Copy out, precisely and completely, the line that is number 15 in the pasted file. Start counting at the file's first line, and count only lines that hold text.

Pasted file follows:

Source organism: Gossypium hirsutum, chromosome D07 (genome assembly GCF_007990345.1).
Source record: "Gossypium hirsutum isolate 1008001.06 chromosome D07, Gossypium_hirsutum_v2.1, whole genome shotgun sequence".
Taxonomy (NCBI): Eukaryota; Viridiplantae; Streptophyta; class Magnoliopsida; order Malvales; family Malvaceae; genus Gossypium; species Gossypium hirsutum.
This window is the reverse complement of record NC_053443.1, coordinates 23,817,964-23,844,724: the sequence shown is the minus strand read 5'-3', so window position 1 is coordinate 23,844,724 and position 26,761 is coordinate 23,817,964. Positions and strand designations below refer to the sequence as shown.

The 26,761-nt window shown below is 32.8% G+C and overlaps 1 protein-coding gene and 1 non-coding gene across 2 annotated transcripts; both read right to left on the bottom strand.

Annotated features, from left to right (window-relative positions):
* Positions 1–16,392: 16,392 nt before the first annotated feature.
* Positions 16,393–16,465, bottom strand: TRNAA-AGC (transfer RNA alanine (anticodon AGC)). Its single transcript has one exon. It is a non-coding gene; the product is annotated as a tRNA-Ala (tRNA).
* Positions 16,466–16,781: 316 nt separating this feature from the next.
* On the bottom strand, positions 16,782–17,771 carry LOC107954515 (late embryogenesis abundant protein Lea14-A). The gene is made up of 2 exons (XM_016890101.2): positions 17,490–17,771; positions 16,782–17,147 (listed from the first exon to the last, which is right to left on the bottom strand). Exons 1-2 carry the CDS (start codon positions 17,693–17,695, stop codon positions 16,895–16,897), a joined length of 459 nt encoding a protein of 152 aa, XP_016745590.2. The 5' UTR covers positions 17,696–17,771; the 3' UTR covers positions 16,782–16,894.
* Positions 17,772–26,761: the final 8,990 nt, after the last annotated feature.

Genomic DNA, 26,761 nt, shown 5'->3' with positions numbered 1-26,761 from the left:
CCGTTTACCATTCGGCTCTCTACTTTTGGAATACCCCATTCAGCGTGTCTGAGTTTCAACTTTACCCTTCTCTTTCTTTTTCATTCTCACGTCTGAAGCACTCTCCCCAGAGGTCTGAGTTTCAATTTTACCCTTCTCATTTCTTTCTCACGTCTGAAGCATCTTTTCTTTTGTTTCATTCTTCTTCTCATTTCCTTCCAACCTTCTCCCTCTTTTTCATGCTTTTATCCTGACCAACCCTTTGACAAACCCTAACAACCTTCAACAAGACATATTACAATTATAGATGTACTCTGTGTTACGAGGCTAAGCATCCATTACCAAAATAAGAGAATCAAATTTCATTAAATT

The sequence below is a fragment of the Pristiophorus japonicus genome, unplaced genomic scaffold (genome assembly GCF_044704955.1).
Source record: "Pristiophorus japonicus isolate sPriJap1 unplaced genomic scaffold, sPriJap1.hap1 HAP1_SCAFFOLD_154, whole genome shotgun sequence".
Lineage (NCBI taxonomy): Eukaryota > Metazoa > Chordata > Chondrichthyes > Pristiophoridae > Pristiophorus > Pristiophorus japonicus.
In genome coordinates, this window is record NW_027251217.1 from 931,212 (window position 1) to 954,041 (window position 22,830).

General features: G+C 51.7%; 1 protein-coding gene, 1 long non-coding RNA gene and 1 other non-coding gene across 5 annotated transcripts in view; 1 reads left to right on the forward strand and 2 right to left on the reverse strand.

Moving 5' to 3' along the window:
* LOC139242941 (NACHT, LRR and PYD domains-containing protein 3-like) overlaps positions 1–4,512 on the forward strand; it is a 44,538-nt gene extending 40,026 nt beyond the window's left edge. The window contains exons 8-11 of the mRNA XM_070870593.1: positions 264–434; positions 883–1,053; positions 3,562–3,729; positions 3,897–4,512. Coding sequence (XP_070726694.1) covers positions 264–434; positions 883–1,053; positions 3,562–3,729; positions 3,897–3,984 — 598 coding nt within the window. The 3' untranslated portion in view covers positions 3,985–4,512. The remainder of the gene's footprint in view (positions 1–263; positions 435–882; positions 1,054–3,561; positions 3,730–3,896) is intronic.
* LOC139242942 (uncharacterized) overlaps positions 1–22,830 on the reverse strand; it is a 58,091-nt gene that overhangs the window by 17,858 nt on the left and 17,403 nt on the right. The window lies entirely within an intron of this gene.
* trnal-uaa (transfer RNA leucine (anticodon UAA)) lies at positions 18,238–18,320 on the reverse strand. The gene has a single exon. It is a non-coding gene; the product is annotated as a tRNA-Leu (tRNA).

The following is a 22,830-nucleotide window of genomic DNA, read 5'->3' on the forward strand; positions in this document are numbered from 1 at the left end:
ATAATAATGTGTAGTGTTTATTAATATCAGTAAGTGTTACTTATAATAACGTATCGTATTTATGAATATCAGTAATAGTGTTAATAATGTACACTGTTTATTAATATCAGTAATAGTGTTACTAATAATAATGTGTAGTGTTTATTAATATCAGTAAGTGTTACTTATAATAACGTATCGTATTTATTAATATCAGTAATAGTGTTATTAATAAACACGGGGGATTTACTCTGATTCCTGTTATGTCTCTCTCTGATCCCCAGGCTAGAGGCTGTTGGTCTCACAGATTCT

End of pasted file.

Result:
Source record: "Pristiophorus japonicus isolate sPriJap1 unplaced genomic scaffold, sPriJap1.hap1 HAP1_SCAFFOLD_154, whole genome shotgun sequence".